With the same image or images selected, click on the Keywording tab. Now simply add your choice of keywords in the field (shown in red here) that describe the image(s). You can separate each keyword with a comma. Once you have done this a few times, Lightroom will remember the keywords you have previously used and offer suggestions as you type. This may or may not be useful, depending on how quickly you can type. You can also select from the list of Keyword Suggestions offered up by Lightroom. The list of keyword suggestions is created automatically by Lightroom and comes from looking at neighbouring images. This is a great way to quickly add keywords.
Now those keywords will be added to all the images you have selected.
How does metadata help?
You will notice that this can be quite a labour intensive process, especially when trying to think of keywords. So why bother? The simple answer is, to make it very easy for you to find, sort and categorise your entire collection of images. For example, let’s say you need to find a photograph of a friend you took several years ago. Or a client calls asking if you still have their wedding images from 10 years ago because the wedding album was lost in a fire, how do you find them? Well, if you had added keywords of the people’s names, for example, you could simply get Lightroom to search for you and in a matter of seconds, you have all the images. Even if you had archived the images onto a separate hard drive, Lightroom would tell you the name of this hard drive, provided you used Lightroom for the archiving process.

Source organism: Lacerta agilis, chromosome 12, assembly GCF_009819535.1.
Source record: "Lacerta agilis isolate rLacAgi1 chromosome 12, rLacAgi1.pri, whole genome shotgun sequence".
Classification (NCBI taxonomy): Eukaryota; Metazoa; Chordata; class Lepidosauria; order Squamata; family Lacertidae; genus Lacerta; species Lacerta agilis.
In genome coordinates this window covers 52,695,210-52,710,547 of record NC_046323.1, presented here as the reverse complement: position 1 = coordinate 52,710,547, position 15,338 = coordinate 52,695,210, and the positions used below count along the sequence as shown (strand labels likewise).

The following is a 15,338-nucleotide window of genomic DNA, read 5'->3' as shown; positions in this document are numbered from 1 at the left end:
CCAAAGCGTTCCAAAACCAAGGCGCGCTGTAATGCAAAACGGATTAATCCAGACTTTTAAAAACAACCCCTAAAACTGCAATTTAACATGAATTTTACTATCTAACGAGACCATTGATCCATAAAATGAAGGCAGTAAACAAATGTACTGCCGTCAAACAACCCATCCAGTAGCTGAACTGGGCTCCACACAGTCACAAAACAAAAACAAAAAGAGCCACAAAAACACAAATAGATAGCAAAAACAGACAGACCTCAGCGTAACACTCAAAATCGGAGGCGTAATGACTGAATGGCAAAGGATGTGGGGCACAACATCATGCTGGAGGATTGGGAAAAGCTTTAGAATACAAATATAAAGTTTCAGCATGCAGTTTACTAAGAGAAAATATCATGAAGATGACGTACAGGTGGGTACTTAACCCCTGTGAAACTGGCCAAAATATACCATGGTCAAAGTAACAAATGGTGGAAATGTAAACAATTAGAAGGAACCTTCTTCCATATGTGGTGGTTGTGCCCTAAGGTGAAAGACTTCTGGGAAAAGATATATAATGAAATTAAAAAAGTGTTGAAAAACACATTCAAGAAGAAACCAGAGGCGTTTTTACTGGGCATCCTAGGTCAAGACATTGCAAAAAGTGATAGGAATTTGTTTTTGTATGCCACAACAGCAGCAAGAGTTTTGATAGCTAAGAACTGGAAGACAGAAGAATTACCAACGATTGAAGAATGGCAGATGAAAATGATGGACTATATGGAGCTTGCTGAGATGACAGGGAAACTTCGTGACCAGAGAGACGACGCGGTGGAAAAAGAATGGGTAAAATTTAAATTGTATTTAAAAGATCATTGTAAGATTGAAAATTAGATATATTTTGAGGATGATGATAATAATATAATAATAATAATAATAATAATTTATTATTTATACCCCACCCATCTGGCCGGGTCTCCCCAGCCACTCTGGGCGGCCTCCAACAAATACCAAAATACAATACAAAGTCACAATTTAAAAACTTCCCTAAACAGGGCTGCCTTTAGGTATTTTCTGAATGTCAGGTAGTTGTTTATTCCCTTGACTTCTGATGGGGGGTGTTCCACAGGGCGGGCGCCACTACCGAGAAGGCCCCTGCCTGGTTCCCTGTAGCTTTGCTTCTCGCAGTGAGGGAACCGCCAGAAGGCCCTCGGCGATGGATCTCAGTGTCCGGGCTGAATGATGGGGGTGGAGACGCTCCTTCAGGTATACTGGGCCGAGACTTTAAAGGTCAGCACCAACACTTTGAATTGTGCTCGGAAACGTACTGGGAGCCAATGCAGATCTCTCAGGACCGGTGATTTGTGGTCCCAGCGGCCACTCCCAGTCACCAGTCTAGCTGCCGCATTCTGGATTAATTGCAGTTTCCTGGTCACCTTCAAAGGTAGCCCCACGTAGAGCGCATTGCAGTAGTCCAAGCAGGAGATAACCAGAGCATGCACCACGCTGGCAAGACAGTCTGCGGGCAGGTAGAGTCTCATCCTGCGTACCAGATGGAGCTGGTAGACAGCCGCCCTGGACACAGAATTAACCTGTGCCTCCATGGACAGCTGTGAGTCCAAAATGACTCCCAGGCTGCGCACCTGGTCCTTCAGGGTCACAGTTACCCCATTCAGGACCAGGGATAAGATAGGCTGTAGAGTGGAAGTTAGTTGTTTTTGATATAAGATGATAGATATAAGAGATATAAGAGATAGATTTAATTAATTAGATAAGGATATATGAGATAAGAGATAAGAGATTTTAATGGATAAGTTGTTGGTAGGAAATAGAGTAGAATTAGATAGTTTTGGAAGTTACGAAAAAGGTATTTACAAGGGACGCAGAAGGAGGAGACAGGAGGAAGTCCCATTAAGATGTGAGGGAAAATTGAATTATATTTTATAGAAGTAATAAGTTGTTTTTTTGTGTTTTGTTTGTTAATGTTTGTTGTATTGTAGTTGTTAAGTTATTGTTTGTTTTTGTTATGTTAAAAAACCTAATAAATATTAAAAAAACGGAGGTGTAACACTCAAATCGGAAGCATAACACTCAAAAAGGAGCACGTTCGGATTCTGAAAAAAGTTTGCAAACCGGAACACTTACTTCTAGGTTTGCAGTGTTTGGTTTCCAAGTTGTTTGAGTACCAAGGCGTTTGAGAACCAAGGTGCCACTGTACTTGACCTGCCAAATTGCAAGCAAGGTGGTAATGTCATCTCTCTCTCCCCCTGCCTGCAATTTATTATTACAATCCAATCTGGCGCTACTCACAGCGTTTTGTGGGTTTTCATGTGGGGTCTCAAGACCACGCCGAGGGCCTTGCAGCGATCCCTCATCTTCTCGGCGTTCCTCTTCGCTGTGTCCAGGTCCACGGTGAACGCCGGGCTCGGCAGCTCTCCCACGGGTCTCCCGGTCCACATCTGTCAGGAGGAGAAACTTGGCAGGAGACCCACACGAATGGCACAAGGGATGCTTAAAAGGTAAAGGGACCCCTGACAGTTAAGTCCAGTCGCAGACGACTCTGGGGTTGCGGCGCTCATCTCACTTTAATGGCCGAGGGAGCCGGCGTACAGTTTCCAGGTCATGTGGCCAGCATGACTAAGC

Keywording can also be done as part of an automatic workflow, which is a topic for another article. In the meantime, why not give this a try and add IPTC information as well as keywords to some of your existing images. More importantly, start doing it with all new images from now on.
I will produce an article about adding IPTC and keywords as part of an automatic workflow and post it here shortly. Please comment.